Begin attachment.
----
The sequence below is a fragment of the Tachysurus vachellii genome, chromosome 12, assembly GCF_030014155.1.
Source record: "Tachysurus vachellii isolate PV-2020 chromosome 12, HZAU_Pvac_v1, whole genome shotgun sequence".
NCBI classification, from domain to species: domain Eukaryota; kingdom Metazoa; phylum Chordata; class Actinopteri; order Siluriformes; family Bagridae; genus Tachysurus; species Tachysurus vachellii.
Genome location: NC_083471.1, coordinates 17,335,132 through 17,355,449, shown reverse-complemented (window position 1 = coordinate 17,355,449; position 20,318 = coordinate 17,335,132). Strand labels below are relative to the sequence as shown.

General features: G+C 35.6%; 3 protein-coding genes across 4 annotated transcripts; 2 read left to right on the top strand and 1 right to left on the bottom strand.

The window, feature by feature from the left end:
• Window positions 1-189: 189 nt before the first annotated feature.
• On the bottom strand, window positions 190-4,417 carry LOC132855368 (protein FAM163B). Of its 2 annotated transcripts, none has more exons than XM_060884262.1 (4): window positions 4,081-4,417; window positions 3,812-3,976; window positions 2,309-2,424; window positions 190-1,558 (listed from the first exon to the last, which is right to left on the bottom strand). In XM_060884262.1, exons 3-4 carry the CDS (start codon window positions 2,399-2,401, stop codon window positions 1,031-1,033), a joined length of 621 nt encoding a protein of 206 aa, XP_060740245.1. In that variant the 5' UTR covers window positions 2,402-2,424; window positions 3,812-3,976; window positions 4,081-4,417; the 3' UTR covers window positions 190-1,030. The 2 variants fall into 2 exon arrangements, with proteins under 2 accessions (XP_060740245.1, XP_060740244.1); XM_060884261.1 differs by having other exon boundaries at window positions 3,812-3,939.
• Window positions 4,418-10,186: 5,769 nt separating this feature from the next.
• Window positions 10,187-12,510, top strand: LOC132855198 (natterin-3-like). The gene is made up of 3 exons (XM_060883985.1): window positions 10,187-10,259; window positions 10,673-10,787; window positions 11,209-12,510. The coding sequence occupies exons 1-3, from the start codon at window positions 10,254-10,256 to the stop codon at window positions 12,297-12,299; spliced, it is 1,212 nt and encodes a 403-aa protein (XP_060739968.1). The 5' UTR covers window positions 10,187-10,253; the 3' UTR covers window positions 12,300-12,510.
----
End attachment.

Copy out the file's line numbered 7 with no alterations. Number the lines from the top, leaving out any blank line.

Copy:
• Window positions 1-189: 189 nt before the first annotated feature.